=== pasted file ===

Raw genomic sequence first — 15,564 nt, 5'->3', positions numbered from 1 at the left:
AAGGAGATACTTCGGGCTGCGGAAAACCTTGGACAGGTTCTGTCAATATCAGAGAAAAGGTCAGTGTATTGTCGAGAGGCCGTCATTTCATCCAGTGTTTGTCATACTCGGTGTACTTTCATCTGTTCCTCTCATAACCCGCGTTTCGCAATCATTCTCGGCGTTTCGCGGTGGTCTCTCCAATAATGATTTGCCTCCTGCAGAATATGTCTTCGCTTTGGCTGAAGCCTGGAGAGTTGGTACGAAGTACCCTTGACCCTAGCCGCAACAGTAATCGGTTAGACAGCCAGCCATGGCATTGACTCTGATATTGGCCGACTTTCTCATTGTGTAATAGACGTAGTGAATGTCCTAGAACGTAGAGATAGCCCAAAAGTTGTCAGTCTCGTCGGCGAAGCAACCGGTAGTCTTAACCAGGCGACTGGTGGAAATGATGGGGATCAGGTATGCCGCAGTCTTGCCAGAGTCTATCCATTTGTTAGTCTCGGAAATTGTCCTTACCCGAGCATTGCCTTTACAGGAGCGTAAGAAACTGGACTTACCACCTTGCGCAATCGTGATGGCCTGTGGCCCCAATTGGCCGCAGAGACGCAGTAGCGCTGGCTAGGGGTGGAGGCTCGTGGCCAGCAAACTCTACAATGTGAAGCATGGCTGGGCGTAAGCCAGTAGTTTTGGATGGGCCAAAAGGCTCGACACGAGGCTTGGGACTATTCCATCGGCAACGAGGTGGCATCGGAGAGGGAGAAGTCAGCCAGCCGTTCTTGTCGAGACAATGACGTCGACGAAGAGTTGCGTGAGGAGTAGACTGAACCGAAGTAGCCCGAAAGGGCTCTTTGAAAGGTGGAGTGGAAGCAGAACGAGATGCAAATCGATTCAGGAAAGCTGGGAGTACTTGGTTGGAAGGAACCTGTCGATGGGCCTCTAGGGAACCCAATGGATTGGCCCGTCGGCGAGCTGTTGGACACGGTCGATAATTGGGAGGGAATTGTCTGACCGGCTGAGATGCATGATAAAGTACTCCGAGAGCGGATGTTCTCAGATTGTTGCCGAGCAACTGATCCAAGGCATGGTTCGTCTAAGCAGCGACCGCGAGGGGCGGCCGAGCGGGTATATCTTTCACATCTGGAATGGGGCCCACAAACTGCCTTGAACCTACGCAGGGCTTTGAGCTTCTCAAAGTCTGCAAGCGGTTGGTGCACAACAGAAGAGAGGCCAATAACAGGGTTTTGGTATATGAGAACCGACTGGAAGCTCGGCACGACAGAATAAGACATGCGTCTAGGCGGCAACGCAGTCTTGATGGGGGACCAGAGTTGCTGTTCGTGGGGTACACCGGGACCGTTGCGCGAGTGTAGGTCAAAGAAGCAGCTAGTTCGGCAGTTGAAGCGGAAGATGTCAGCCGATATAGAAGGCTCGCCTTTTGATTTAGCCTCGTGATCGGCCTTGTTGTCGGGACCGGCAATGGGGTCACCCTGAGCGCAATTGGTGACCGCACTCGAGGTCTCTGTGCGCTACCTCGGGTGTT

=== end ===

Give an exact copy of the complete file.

Raw genomic sequence first — 15,564 nt, 5'->3', positions numbered from 1 at the left:
AAGGAGATACTTCGGGCTGCGGAAAACCTTGGACAGGTTCTGTCAATATCAGAGAAAAGGTCAGTGTATTGTCGAGAGGCCGTCATTTCATCCAGTGTTTGTCATACTCGGTGTACTTTCATCTGTTCCTCTCATAACCCGCGTTTCGCAATCATTCTCGGCGTTTCGCGGTGGTCTCTCCAATAATGATTTGCCTCCTGCAGAATATGTCTTCGCTTTGGCTGAAGCCTGGAGAGTTGGTACGAAGTACCCTTGACCCTAGCCGCAACAGTAATCGGTTAGACAGCCAGCCATGGCATTGACTCTGATATTGGCCGACTTTCTCATTGTGTAATAGACGTAGTGAATGTCCTAGAACGTAGAGATAGCCCAAAAGTTGTCAGTCTCGTCGGCGAAGCAACCGGTAGTCTTAACCAGGCGACTGGTGGAAATGATGGGGATCAGGTATGCCGCAGTCTTGCCAGAGTCTATCCATTTGTTAGTCTCGGAAATTGTCCTTACCCGAGCATTGCCTTTACAGGAGCGTAAGAAACTGGACTTACCACCTTGCGCAATCGTGATGGCCTGTGGCCCCAATTGGCCGCAGAGACGCAGTAGCGCTGGCTAGGGGTGGAGGCTCGTGGCCAGCAAACTCTACAATGTGAAGCATGGCTGGGCGTAAGCCAGTAGTTTTGGATGGGCCAAAAGGCTCGACACGAGGCTTGGGACTATTCCATCGGCAACGAGGTGGCATCGGAGAGGGAGAAGTCAGCCAGCCGTTCTTGTCGAGACAATGACGTCGACGAAGAGTTGCGTGAGGAGTAGACTGAACCGAAGTAGCCCGAAAGGGCTCTTTGAAAGGTGGAGTGGAAGCAGAACGAGATGCAAATCGATTCAGGAAAGCTGGGAGTACTTGGTTGGAAGGAACCTGTCGATGGGCCTCTAGGGAACCCAATGGATTGGCCCGTCGGCGAGCTGTTGGACACGGTCGATAATTGGGAGGGAATTGTCTGACCGGCTGAGATGCATGATAAAGTACTCCGAGAGCGGATGTTCTCAGATTGTTGCCGAGCAACTGATCCAAGGCATGGTTCGTCTAAGCAGCGACCGCGAGGGGCGGCCGAGCGGGTATATCTTTCACATCTGGAATGGGGCCCACAAACTGCCTTGAACCTACGCAGGGCTTTGAGCTTCTCAAAGTCTGCAAGCGGTTGGTGCACAACAGAAGAGAGGCCAATAACAGGGTTTTGGTATATGAGAACCGACTGGAAGCTCGGCACGACAGAATAAGACATGCGTCTAGGCGGCAACGCAGTCTTGATGGGGGACCAGAGTTGCTGTTCGTGGGGTACACCGGGACCGTTGCGCGAGTGTAGGTCAAAGAAGCAGCTAGTTCGGCAGTTGAAGCGGAAGATGTCAGCCGATATAGAAGGCTCGCCTTTTGATTTAGCCTCGTGATCGGCCTTGTTGTCGGGACCGGCAATGGGGTCACCCTGAGCGCAATTGGTGACCGCACTCGAGGTCTCTGTGCGCTACCTCGGGTGTT